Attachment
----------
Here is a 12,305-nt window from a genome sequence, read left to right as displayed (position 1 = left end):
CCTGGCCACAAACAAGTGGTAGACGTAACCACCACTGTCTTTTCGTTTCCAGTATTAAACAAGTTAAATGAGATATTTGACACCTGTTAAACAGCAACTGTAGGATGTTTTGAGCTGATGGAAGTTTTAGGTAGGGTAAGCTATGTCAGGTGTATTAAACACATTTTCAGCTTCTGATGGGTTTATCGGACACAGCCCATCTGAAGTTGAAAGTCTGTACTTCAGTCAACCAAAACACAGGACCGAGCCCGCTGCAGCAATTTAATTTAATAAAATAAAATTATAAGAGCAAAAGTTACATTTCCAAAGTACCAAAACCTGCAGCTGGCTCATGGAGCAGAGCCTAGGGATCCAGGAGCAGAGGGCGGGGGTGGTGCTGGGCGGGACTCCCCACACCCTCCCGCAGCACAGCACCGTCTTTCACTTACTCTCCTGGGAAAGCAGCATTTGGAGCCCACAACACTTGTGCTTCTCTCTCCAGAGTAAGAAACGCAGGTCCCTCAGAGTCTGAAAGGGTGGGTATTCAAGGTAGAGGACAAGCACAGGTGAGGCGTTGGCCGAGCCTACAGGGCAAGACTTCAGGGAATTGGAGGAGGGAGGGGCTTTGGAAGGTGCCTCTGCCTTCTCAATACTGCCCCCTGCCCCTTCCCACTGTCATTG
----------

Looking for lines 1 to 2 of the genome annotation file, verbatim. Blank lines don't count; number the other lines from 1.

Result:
Here is a 12,305-nt window from a genome sequence, read left to right as displayed (position 1 = left end):
CCTGGCCACAAACAAGTGGTAGACGTAACCACCACTGTCTTTTCGTTTCCAGTATTAAACAAGTTAAATGAGATATTTGACACCTGTTAAACAGCAACTGTAGGATGTTTTGAGCTGATGGAAGTTTTAGGTAGGGTAAGCTATGTCAGGTGTATTAAACACATTTTCAGCTTCTGATGGGTTTATCGGACACAGCCCATCTGAAGTTGAAAGTCTGTACTTCAGTCAACCAAAACACAGGACCGAGCCCGCTGCAGCAATTTAATTTAATAAAATAAAATTATAAGAGCAAAAGTTACATTTCCAAAGTACCAAAACCTGCAGCTGGCTCATGGAGCAGAGCCTAGGGATCCAGGAGCAGAGGGCGGGGGTGGTGCTGGGCGGGACTCCCCACACCCTCCCGCAGCACAGCACCGTCTTTCACTTACTCTCCTGGGAAAGCAGCATTTGGAGCCCACAACACTTGTGCTTCTCTCTCCAGAGTAAGAAACGCAGGTCCCTCAGAGTCTGAAAGGGTGGGTATTCAAGGTAGAGGACAAGCACAGGTGAGGCGTTGGCCGAGCCTACAGGGCAAGACTTCAGGGAATTGGAGGAGGGAGGGGCTTTGGAAGGTGCCTCTGCCTTCTCAATACTGCCCCCTGCCCCTTCCCACTGTCATTG